Ever wondered of a place from where no traveler can return? Ever thought if time could slow down? Let's learn about black holes and unravel the mysteries and questions which surround it.
According to Wikipedia, "A 'black hole' is a region of space-time exhibiting such strong gravitational effects that nothing - including particles and electromagnetic radiation such as light - can escape from inside it. The theory of general relativity predicts that a sufficiently compact mass can deform space-time to form a black hole."
In the 18th century, John Mitchell imagined a star so massive that its gravitational force could pull literally anything. He discovered that if a star is found revolving in an orbit around 'nothing' in space, then there has to be something at the centre which exerts the gravitational pull which causes the star to orbit around it (something similar to what happens between the moons and the planet around which it orbits; but instead of always being in a constant revolution around the black hole, the stars are slowly drawn towards it and ends up getting swallowed), he called these swallowing spaces 'dark stars'. This dark star that Mitchell imagined is what we call today the 'black holes'. Not all stars in the space can become black holes. Only the ones which are massive enough to leave behind it's gravity after it has collapsed, become black holes. The gravitational force is so high that not even light can escape it. It swallows all matters around it. Albert Einstein first predicted black holes in 1915 and supported it with his general theory of relativity.
How is a black hole formed?
At the core of the massive star, nuclear reactions are going on which provide pressure to push outward. As long as the force of gravity and the pressure due to nuclear reactions balance each other, the star remains stable. But when the star runs out of nuclear fuel, the force due to gravity dominates over the pressure to push outward. Hence, the core shrinks due to gravity and the whole star collapses due to its own mass, producing what you call the 'black hole'. All the matter gets squeezed into a smaller space, a space which is of course invisible because even light cannot escape the force of this black hole, which was once a giant star.
How do scientists spot black holes if they are invisible?
Black holes cannot be seen through normal telescopes. Scientists use telescopes equipped with special tools to see these black holes. They spot black holes when they see stars behaving differently in space. They use X-Rays to spot back holes; the disk of gas around the black hole glows brilliantly in X-Rays.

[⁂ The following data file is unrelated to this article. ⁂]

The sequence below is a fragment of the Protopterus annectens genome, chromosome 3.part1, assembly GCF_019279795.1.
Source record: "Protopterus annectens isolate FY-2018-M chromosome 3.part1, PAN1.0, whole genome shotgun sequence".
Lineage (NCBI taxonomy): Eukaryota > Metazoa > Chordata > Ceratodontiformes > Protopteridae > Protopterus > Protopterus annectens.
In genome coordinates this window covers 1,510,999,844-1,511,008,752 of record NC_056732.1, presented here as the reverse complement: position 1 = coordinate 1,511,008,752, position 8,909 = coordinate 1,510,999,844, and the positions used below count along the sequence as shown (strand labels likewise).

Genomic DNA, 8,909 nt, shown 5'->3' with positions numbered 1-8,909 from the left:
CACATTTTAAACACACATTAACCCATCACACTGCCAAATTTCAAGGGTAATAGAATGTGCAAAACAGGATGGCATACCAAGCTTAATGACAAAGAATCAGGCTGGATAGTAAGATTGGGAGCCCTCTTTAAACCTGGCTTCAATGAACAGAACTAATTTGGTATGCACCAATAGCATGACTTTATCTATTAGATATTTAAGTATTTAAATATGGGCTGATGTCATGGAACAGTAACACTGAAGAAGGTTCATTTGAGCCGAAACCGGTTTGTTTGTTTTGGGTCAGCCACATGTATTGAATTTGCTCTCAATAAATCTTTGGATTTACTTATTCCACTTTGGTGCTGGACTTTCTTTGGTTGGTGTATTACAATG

Why is Earth not being swallowed by a black hole?
Black holes do not move around the whole space engulfing all the stars, planets and other space matters. But anything that passes within the boundary of a black hole called the 'event horizon' is trapped forever. Earth is not close enough to any black hole to be eaten up by it. The only star of our solar system i.e., the Sun is not big enough a star to ever become a black hole.
Wow! Black holes can be portals to new universes.
Stephen Hawking says that he no longer believes that whatever is sucked inside a black hole is completely destroyed, he thinks that black holes could be sending whatever that is sucked in, to other universes or they might be throwing it back to our own universe in different forms. In a lecture at Harvard University, he compared it to a burned encyclopedia, where all the information is still their but cannot be recognized anymore.
Something to ponder upon
If black holes have universes inside it and if the universe inside a black hole has other black holes in it, who knows if our own universe is inside a black hole too?
Did you know?
When a very massive star exhausts its nuclear fuel it explodes as a 'supernova' and throws the outer matter into space, violently.
The first black hole discovered was Cygnus X-1.
Time is said to slow down, once you cross the 'event horizon' and start falling towards the black hole. This is again in accordance with Einstein's general theory of relativity which in simple terms says that time is affected by how fast you go, when you are at extreme speed, close to the speed of light.